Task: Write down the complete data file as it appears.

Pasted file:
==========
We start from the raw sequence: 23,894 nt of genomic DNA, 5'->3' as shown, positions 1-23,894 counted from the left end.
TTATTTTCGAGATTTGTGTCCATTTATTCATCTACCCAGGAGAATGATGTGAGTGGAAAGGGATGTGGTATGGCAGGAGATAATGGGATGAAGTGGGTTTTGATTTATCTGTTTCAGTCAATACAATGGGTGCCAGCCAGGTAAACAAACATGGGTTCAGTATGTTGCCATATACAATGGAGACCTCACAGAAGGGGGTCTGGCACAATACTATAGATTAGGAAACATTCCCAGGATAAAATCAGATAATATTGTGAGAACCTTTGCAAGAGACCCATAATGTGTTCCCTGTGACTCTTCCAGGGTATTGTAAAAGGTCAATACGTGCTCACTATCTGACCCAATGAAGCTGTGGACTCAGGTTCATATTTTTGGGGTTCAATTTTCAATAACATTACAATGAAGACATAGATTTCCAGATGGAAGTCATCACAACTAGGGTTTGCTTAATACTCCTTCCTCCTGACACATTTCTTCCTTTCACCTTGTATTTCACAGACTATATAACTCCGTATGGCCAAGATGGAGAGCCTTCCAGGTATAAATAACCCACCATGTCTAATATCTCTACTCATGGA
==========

We start from the raw sequence: 23,894 nt of genomic DNA, 5'->3' as shown, positions 1-23,894 counted from the left end.
TTATTTTCGAGATTTGTGTCCATTTATTCATCTACCCAGGAGAATGATGTGAGTGGAAAGGGATGTGGTATGGCAGGAGATAATGGGATGAAGTGGGTTTTGATTTATCTGTTTCAGTCAATACAATGGGTGCCAGCCAGGTAAACAAACATGGGTTCAGTATGTTGCCATATACAATGGAGACCTCACAGAAGGGGGTCTGGCACAATACTATAGATTAGGAAACATTCCCAGGATAAAATCAGATAATATTGTGAGAACCTTTGCAAGAGACCCATAATGTGTTCCCTGTGACTCTTCCAGGGTATTGTAAAAGGTCAATACGTGCTCACTATCTGACCCAATGAAGCTGTGGACTCAGGTTCATATTTTTGGGGTTCAATTTTCAATAACATTACAATGAAGACATAGATTTCCAGATGGAAGTCATCACAACTAGGGTTTGCTTAATACTCCTTCCTCCTGACACATTTCTTCCTTTCACCTTGTATTTCACAGACTATATAACTCCGTATGGCCAAGATGGAGAGCCTTCCAGGTATAAATAACCCACCATGTCTAATATCTCTACTCATGGA